The energy landscape in organic semiconducting materials greatly influences charge and exciton behavior, which are both critical to the operation of organic electronic devices. These energy landscapes can change dramatically depending on the phases of material present, including pure phases of one molecule or polymer and mixed phases exhibiting different degrees of order and composition. In this work, ultraviolet photoelectron spectroscopy measurements of ionization energies (IEs) and external quantum efficiency measurements of charge-transfer (CT) state energies (ECT) are applied to molecular photovoltaic material systems to characterize energy landscapes. The results show that IEs and ECT values are highly dependent on structural order and phase composition. In the sexithiophene:C60 system both the IEs of sexithiophene and C60 shift by over 0.4 eV while ECT shifts by 0.5 eV depending on molecular composition. By contrast, in the rubrene:C60 system the IE of rubrene and C60 vary by ≤0.11 eV and ECT varies by ≤0.04 eV as the material composition varies. These results suggest that energy landscapes can exist whereby the binding energies of the CT states are overcome by energy offsets between charges in CT states in mixed regions and free charges in pure phases. © 2016 WILEY-VCH Verlag GmbH & Co. KGaA, Weinheim.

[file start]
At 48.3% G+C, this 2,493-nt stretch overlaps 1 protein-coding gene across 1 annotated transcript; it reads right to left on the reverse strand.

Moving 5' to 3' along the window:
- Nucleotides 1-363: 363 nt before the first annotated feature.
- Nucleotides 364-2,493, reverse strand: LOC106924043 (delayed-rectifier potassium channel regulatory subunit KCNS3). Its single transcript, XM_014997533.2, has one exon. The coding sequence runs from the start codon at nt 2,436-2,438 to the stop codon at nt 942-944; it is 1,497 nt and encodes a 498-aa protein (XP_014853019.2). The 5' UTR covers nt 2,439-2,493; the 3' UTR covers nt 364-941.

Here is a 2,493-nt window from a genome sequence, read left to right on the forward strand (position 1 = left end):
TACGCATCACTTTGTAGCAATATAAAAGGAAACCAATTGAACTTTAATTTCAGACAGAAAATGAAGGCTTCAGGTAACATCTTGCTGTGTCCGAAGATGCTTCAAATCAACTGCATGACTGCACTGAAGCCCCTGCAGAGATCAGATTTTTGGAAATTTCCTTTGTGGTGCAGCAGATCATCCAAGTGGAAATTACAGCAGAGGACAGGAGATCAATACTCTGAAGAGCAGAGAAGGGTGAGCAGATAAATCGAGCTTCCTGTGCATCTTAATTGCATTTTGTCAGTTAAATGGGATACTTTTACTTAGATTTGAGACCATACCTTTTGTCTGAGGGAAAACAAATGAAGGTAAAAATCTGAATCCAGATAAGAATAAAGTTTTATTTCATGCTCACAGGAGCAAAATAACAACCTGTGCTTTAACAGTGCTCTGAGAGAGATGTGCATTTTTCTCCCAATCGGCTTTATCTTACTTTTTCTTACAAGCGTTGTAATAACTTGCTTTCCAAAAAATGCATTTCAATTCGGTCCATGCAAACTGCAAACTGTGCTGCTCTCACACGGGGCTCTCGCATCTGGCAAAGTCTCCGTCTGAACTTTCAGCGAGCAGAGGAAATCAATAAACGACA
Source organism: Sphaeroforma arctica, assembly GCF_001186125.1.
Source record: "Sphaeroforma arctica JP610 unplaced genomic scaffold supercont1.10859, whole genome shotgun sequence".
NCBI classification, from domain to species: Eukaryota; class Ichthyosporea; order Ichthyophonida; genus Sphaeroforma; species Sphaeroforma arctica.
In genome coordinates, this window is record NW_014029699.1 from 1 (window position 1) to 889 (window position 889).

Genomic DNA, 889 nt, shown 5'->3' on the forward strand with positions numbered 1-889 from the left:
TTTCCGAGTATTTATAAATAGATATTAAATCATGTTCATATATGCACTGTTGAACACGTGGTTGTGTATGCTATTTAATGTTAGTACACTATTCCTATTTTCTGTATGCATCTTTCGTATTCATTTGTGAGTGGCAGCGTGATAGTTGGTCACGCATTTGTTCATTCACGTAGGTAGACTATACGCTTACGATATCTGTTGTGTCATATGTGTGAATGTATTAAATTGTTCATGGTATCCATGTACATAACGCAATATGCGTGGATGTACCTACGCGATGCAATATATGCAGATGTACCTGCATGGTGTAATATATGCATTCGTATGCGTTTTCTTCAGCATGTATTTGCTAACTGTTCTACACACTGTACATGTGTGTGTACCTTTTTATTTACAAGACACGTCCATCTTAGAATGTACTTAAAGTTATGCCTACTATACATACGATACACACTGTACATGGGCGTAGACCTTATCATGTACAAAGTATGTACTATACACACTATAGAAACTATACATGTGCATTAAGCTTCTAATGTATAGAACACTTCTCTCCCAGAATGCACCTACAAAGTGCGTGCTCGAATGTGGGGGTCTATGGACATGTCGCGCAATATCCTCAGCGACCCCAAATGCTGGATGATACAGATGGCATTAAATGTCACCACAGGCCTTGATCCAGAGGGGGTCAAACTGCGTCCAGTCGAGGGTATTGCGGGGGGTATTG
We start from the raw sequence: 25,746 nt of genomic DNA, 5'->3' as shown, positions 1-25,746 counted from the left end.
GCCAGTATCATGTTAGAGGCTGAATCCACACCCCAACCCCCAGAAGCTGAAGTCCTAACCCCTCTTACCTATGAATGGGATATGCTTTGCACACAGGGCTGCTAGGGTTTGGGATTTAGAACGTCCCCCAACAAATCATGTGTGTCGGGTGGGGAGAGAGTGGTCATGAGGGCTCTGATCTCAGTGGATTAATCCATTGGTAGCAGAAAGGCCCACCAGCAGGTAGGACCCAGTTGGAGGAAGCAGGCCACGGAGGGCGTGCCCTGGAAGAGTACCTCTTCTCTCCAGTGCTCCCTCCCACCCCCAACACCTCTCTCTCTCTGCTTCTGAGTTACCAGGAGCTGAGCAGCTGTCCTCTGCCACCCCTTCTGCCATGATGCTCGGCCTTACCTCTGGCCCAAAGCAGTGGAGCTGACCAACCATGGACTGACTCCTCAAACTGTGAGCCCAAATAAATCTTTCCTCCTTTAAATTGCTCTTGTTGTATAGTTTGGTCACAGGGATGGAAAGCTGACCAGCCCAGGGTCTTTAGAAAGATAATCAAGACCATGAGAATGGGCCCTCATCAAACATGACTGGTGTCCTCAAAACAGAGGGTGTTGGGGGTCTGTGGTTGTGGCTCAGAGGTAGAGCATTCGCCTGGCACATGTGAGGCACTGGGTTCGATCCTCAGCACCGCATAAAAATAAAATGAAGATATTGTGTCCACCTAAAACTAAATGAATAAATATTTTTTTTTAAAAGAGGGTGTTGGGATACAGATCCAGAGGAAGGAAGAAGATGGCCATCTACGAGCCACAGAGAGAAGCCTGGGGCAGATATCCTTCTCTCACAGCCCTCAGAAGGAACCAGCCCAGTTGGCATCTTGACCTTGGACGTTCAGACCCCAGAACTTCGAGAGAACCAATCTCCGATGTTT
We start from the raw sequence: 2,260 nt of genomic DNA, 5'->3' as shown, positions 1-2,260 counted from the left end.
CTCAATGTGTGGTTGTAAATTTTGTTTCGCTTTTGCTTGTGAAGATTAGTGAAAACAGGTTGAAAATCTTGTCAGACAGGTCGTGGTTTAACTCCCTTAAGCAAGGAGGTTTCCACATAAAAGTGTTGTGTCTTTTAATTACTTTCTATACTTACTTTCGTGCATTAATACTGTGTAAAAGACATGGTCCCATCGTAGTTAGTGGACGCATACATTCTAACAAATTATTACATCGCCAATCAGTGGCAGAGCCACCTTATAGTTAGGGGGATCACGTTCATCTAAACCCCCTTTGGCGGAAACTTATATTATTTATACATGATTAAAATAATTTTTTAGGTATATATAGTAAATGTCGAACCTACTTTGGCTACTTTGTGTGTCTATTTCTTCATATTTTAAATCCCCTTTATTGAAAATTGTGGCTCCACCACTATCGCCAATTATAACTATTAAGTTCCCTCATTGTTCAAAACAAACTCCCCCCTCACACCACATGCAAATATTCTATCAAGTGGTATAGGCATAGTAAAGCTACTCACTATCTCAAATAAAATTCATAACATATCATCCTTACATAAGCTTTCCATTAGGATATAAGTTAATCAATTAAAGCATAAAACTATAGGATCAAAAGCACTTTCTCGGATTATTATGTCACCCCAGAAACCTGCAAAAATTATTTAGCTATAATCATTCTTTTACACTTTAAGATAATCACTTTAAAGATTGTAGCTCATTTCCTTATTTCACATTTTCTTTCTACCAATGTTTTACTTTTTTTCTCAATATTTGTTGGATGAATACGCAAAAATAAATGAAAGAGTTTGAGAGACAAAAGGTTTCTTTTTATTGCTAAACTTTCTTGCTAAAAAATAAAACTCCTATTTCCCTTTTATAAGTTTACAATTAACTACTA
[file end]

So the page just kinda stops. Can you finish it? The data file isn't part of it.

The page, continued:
|Original language||English (US)|
|Journal||Advanced Energy Materials|
|State||Published - Aug 17 2016|
Bibliographical noteKAUST Repository Item: Exported on 2020-10-01
Acknowledgements: K.R.G. and G.O.N.N. contributed equally to this work. K.R.G. and A.A. acknowledge SABIC for a postdoctoral fellowship. G.O.N.N., K.R.G., M.D.M., and A.A. acknowledge the KAUST GCR for a GRP-CF award. M.D.M. and S.S. acknowledge support from the Department of the Navy, Office of Naval Research Award No. N00014-14-1-0580. J.J.C and M.E.T. acknowledge support from the National Science Foundation Award No. CBET 1511757. Use of the Stanford Synchrotron Radiation Lightsource, SLAC National Accelerator Laboratory, is supported by the U.S. Department of Energy, Office of Science, Office of Basic Energy Sciences under Contract No. DE-AC02-76SF00515.